Uptime & Maintenance Best Practices from Andy Gailey
Maintenance Management Podcast
INTRO: Downtime, spreadsheets, technician problems, communications problems, maintenance management, maintenance budget, predictive maintenance, reactive maintenance, CMMS Software.
Matt [00:00:30] Hi everyone. Welcome back to the show. Today I am joined by the founding director of Uptime Consultant Andy Gailey. Before starting his business in 2015, he worked in the food industry at PepsiCo for 21 years. And over the last nine years, he’s been developing and implementing the lubrication and condition monitoring strategy. He’s a time served mechanical production engineer with a background in aerospace, motorsport, food, automotive, water, power, and in fact, all things manufacturing. So Andy, great to have you on the show. Welcome. How’s it going? How’s business been going recently for you?
Andy: [00:01:20] Well, thanks for having me. It’s been a strange year really, hasn’t it been for everybody? It’s actually had more upside than I would have thought. So people have been reaching out more and more now for connected devices and maintenance support. Actually, we had the best year last year out of our six years as a consultancy. We’ve got some really good clients, and we are getting more and more people that are looking at automation and taking things remote — that’s going more online, I think.
Matt [00:01:57] So why don’t you tell our listeners a little bit more about what you do then at the business?
Andy [00:02:03] So I own an engineering consultancy called Uptime Consultant Limited, along with my partner in life and the Co-director, Jenny. We both worked for the PepsiCo business; me for 21 years and Jenny for just over 18 years. And I’d always planned to start my own business one day, and it got to the time of life where I thought, I’ve got enough knowledge and enough contacts and enough experience to take that leap. So when you work as an employee for a large blue-chip, like PepsiCo, you are actually given quite a lot of freedom to reinvent the way things are done and to test things. But you’re always constrained by what the business needs are. So now, I’ve been able to start this company and I’ve brought together a lot of the aspects of maintenance and engineering, prediction, lubrication, condition monitoring, all under one umbrella so that I can offer a service that might start at lubrication, but then I’ll say that the client needs some help with root cause analysis. They may be a bit ahead of themselves and think they can get on the predictive route, but they might be a little bit too reactive. So I support clients and people mainly in all aspects of reliability and maintenance. I call Uptime Consultant a pain killer. We’re the pain killer for many industries where they have lots and lots of reactive pain going on in their businesses. I’m a generalist, so I know a little about a lot of things. And the one thing I like to do is interact with people, find out how they tick and see if we can get them to change their mindset slightly. So yeah, that’s one of that really.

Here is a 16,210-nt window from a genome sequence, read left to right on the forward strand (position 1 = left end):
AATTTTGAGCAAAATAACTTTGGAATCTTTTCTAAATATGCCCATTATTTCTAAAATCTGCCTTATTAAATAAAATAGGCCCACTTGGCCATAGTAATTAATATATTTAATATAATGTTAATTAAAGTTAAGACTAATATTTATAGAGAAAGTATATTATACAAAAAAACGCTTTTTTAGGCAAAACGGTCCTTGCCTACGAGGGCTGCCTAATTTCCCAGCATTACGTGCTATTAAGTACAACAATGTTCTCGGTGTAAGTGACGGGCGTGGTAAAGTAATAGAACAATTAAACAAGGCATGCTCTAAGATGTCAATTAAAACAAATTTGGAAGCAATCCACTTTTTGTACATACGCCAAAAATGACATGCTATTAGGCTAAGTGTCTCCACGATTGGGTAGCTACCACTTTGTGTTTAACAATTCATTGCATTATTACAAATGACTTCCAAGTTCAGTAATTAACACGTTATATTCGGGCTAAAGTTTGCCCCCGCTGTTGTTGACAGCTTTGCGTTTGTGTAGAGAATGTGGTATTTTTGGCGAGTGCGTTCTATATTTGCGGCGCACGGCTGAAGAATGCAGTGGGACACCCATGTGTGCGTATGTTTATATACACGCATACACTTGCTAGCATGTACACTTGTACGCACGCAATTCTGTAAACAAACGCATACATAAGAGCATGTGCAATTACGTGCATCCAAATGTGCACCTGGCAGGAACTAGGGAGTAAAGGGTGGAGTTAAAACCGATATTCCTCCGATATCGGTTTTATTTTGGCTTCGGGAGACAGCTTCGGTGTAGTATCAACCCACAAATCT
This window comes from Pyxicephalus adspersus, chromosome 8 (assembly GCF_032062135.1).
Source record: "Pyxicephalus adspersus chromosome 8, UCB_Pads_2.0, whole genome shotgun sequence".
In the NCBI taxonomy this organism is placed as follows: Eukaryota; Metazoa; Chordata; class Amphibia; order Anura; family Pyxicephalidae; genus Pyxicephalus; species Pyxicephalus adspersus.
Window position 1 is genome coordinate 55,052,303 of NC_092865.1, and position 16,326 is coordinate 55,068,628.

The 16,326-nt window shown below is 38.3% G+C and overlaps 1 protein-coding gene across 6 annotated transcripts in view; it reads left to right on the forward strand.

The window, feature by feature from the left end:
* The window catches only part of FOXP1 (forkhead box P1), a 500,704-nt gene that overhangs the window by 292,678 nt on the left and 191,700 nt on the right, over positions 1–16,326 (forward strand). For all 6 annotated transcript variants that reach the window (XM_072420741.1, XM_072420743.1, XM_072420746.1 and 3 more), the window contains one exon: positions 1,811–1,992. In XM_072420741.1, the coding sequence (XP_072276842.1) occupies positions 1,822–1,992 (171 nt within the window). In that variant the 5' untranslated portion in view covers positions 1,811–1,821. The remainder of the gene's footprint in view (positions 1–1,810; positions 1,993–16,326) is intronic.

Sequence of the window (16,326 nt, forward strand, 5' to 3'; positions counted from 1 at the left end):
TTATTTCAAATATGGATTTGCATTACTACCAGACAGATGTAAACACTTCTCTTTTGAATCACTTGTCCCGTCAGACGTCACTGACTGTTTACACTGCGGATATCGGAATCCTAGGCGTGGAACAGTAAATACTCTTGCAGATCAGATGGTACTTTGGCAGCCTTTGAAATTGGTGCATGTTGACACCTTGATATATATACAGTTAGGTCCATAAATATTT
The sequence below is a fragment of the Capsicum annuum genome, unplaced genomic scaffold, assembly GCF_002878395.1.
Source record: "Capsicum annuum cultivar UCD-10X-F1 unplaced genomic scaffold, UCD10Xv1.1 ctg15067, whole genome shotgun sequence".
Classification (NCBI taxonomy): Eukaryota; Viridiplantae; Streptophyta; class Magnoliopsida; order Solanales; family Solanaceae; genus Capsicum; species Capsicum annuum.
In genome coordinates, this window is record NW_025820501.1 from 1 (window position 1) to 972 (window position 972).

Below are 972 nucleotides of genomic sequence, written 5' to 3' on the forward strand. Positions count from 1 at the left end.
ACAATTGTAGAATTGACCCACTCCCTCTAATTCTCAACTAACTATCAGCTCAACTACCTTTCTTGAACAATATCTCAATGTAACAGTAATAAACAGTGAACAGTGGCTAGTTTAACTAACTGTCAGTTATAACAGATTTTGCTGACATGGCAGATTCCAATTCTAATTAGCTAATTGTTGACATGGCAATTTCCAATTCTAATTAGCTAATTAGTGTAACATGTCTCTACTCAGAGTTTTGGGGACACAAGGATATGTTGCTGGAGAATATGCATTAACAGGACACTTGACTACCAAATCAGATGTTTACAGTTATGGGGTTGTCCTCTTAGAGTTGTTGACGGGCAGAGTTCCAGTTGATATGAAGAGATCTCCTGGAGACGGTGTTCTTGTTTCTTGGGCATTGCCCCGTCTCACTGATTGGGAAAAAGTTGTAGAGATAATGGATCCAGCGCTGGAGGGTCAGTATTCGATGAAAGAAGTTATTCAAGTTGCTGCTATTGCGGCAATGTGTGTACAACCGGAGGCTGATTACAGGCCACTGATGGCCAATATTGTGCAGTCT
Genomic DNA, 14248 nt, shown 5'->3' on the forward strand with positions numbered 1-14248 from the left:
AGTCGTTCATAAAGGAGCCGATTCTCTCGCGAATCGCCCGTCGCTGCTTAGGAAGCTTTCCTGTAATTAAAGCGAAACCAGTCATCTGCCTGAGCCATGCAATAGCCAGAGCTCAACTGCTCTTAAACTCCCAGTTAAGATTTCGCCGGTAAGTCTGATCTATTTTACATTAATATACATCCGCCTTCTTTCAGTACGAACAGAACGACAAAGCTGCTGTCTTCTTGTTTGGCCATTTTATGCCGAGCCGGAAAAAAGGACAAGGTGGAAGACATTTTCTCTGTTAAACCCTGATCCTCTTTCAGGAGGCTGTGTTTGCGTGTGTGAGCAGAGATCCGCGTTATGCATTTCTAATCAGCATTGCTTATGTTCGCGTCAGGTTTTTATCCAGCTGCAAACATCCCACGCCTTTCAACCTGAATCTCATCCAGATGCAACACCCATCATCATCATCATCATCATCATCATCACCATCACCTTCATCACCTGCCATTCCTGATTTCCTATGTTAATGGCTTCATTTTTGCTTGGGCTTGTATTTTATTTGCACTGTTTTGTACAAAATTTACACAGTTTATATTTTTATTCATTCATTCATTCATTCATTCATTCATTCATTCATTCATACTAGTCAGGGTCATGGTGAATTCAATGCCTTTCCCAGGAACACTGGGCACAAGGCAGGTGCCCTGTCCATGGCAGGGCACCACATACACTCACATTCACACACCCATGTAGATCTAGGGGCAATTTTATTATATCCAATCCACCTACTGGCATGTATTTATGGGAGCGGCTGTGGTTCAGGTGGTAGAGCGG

Matt [00:04:02] Okay. Wow, sounds fantastic. And so then getting into it a little bit more. How do you go about setting a good maintenance culture?
Andy [00:04:11] Well, the first one is talking to people. And it’s amazing how many places I visit where I will have maybe a group of people, and I’ll speak to somebody in middle management level and they both say the same things. They both say they don’t listen to me. So there’s definitely something about people being listened to and people communicating with each other. Culture is a very strange word as well. So I’ve looked at this quite deeply. And culture is all about people’s habits, and their ways of going on in life which is based around their beliefs. So it’s about what people believe and it’s about habits that they engage with. So you can’t set up for having a good “culture” without changing some beliefs, and helping people adopt new habits. You’ve got to start right at the beginning and say, well, where are we and where do we want to go? Then what can we put in place to help people? People trying to impose on others, they will fail. Seen lots of that going on, they’ll fail. So habits, they say, are formed over 40 days of doing the same thing over and over again. So we have to give people the time and the space to do that. Another thing is actually the communication has to be very clear with people. There should be very little gray area where people don’t understand what was the target, what should we have been doing? And it means often telling the truth, even if that truth doesn’t really sit well with some people. But only when you tell a truth only expecting other people to do as you would do every day as a habit. Because if you don’t, if you are not engaged enough to be able to walk the talk, then the uptake on that will be very, very poor. Most engineers I deal with as well have a system thought approach. So they understand that once you’ve got engineers in front of you, and you say, well, this is evidence, this is what we do if we do that. So A + B = C, and if we add a bit of something else, and we get to a different place. So you’ve got to pay a lot of attention to that group as well, and they all have their strengths and weaknesses.
Matt [00:06:54] Yeah. Okay. So then how would you recommend the best way to plan maintenance activities?